W. Becker, Advanced TCSPC FLIM Techniques

Book Chapter in Karsten König, Multiphoton Microscopy and Fluorescence Lifetime Imaging, De Gruyter 2018

Abstract: A fluorescence lifetime imaging (FLIM) technique for application in biology has to combine high photon efficiency, high lifetime accuracy, resolution of multi-exponential decay profiles, simultane-ous recording in several wavelength intervals, high spatial resolution, and suppression of out-of-focus fluorescence and scattered light. We will show that the combination of multi-dimensional time-correlated single photon counting (TCSPC) with confocal or multiphoton laser scanning meets these requirements almost ideally. FLIM by multi-dimensional TCSPC is based on scanning the sample by a high-repetition rate pulsed laser beam and the detection of single photons of the fluorescence signal returning from the sample. In the simplest case, each photon is characterised by its time in the laser pulse period and the coordinates of the laser spot in the scanning area in the moment its detection. The recording process builds up a photon distribution over these parameters. The result is an array of pixels, each containing a full fluorescence decay curve in a large number of time channels. TCSPC FLIM has got a new push from the introduction of 64-bit data acquisition software. Due to the large memory space available in the 64-bit environment FLIM can now be recorded at unprecedented pixel numbers. This allows a large number of cells to be imaged simultaneously under identical experimental condi-tions. The technique can further be extended by including additional parameters in the photon distri-butions. Such parameters can be the wavelength of the photons, additional spatial coordinates, the time after a stimulation of the sample, or the time within the period of an additional modulation of the laser. These advanced techniques can be used to record lateral mosaics of FLIM images, FLIM Z stacks, multi-wavelength FLIM images, images of physiological effects occurring in the sample, and to simultaneously record fluorescence and phosphorescence lifetime images.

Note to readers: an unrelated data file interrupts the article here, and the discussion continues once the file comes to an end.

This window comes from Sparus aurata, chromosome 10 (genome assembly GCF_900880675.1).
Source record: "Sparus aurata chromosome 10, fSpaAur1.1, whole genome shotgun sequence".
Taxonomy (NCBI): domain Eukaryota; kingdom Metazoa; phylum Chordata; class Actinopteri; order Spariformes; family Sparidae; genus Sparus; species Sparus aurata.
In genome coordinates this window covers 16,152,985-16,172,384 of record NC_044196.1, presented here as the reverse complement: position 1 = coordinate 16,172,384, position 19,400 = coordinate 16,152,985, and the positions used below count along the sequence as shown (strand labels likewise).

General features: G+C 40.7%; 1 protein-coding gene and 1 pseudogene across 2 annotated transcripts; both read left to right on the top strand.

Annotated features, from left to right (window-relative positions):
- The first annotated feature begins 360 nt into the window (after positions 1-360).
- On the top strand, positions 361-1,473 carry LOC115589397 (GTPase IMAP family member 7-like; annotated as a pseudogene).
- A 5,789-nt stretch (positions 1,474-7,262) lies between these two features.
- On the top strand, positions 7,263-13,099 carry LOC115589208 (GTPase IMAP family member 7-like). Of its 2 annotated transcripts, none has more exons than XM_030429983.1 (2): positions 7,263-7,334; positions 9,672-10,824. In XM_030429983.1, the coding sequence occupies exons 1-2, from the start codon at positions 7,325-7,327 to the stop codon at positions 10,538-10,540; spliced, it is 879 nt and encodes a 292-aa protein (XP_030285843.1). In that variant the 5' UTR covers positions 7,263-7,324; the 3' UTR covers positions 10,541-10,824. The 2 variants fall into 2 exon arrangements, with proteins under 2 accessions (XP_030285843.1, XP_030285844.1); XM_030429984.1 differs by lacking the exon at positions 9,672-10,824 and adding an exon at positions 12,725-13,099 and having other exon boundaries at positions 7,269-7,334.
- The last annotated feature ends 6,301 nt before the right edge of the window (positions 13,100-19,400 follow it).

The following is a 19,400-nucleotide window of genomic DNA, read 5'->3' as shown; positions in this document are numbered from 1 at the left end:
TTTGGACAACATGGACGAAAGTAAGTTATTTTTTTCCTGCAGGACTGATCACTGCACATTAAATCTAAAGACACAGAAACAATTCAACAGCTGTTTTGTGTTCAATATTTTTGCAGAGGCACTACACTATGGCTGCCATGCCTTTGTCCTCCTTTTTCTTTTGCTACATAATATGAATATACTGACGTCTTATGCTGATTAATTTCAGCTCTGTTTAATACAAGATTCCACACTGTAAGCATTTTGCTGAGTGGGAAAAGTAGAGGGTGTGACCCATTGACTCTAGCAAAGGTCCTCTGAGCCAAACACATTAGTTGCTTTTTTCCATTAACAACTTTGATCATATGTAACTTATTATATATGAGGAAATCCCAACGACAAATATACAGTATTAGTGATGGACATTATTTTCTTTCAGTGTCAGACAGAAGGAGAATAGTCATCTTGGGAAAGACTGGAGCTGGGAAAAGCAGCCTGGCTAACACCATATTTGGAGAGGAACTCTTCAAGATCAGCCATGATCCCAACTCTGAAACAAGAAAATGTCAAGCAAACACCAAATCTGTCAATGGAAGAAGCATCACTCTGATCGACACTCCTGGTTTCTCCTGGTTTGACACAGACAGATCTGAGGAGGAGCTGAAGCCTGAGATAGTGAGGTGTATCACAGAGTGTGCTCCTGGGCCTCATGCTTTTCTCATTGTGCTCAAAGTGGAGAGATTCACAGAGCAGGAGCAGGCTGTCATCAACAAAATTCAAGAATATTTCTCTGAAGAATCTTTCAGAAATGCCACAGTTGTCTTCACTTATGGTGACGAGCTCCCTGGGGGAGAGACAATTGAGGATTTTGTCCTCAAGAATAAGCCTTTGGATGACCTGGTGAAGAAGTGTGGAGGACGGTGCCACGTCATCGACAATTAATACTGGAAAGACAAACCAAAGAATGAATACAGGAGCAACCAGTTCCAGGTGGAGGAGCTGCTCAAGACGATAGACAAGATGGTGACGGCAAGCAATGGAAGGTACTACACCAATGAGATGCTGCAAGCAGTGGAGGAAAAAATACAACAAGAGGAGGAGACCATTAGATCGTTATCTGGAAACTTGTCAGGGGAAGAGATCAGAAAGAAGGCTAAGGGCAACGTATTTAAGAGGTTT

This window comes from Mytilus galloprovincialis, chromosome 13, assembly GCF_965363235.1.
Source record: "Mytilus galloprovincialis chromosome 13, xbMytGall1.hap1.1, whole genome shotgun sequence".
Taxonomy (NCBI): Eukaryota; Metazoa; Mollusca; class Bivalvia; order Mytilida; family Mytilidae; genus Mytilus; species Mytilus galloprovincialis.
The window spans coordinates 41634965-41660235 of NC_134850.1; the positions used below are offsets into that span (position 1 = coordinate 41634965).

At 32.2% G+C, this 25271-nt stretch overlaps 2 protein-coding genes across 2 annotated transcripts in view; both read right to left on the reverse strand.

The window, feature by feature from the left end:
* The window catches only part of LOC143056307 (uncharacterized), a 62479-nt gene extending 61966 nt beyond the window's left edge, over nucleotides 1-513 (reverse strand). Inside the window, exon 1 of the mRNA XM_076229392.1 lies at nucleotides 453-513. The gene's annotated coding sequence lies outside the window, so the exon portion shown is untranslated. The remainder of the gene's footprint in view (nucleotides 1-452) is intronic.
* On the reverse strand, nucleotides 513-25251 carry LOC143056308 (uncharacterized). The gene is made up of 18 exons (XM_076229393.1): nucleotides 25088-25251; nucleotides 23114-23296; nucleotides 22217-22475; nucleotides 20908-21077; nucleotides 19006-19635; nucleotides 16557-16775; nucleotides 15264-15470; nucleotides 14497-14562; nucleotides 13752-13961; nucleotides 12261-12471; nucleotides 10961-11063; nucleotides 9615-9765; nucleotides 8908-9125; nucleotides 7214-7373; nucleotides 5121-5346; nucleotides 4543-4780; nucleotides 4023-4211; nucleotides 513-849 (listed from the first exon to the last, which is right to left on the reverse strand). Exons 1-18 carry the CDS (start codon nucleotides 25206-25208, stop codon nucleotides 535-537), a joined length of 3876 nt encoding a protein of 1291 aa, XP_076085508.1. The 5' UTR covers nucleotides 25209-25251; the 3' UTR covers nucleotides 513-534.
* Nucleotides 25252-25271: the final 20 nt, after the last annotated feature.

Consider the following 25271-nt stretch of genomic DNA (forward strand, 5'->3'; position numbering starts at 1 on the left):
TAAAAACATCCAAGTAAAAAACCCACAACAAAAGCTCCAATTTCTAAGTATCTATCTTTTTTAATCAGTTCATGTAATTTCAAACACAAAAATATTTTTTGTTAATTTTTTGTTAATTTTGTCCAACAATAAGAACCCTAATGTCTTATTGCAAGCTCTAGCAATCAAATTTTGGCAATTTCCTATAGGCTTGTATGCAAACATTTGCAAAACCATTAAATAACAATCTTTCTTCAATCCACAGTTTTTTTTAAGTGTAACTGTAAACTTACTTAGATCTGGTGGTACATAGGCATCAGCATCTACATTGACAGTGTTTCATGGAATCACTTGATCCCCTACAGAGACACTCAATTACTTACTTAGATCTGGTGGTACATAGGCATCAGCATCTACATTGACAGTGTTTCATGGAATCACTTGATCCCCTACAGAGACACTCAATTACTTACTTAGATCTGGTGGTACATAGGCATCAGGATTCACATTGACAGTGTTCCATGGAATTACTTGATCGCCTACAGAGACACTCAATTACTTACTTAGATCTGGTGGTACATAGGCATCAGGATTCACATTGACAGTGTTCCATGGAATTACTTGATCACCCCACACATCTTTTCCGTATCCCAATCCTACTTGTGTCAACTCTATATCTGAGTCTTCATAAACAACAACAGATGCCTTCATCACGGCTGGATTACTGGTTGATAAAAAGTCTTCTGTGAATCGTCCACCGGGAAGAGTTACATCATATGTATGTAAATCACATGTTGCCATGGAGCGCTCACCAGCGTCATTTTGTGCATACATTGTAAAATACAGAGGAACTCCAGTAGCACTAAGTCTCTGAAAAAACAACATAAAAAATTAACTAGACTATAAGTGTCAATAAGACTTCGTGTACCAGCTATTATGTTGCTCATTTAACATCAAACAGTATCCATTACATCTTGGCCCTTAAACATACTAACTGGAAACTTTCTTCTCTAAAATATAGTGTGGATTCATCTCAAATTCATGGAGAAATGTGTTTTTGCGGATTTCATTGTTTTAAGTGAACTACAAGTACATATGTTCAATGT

The entire book can be downloaded via open access.

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